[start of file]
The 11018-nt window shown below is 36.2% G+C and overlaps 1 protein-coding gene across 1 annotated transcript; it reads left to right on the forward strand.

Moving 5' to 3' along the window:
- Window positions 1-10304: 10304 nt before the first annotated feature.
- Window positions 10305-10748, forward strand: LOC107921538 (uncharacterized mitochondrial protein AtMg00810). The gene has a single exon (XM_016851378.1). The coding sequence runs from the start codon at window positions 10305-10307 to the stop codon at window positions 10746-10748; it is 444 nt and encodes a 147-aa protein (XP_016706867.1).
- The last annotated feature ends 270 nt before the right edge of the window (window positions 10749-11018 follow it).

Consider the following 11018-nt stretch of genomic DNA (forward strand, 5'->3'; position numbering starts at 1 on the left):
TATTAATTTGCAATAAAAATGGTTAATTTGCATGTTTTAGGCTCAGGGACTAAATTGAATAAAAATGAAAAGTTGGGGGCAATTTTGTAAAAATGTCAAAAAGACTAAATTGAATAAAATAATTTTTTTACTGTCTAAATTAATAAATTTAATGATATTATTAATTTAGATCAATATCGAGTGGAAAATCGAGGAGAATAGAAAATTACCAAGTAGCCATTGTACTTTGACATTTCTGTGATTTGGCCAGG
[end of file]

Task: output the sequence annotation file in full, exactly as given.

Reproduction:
The 11018-nt window shown below is 36.2% G+C and overlaps 1 protein-coding gene across 1 annotated transcript; it reads left to right on the forward strand.

Moving 5' to 3' along the window:
- Window positions 1-10304: 10304 nt before the first annotated feature.
- Window positions 10305-10748, forward strand: LOC107921538 (uncharacterized mitochondrial protein AtMg00810). The gene has a single exon (XM_016851378.1). The coding sequence runs from the start codon at window positions 10305-10307 to the stop codon at window positions 10746-10748; it is 444 nt and encodes a 147-aa protein (XP_016706867.1).
- The last annotated feature ends 270 nt before the right edge of the window (window positions 10749-11018 follow it).

Consider the following 11018-nt stretch of genomic DNA (forward strand, 5'->3'; position numbering starts at 1 on the left):
TATTAATTTGCAATAAAAATGGTTAATTTGCATGTTTTAGGCTCAGGGACTAAATTGAATAAAAATGAAAAGTTGGGGGCAATTTTGTAAAAATGTCAAAAAGACTAAATTGAATAAAATAATTTTTTTACTGTCTAAATTAATAAATTTAATGATATTATTAATTTAGATCAATATCGAGTGGAAAATCGAGGAGAATAGAAAATTACCAAGTAGCCATTGTACTTTGACATTTCTGTGATTTGGCCAGG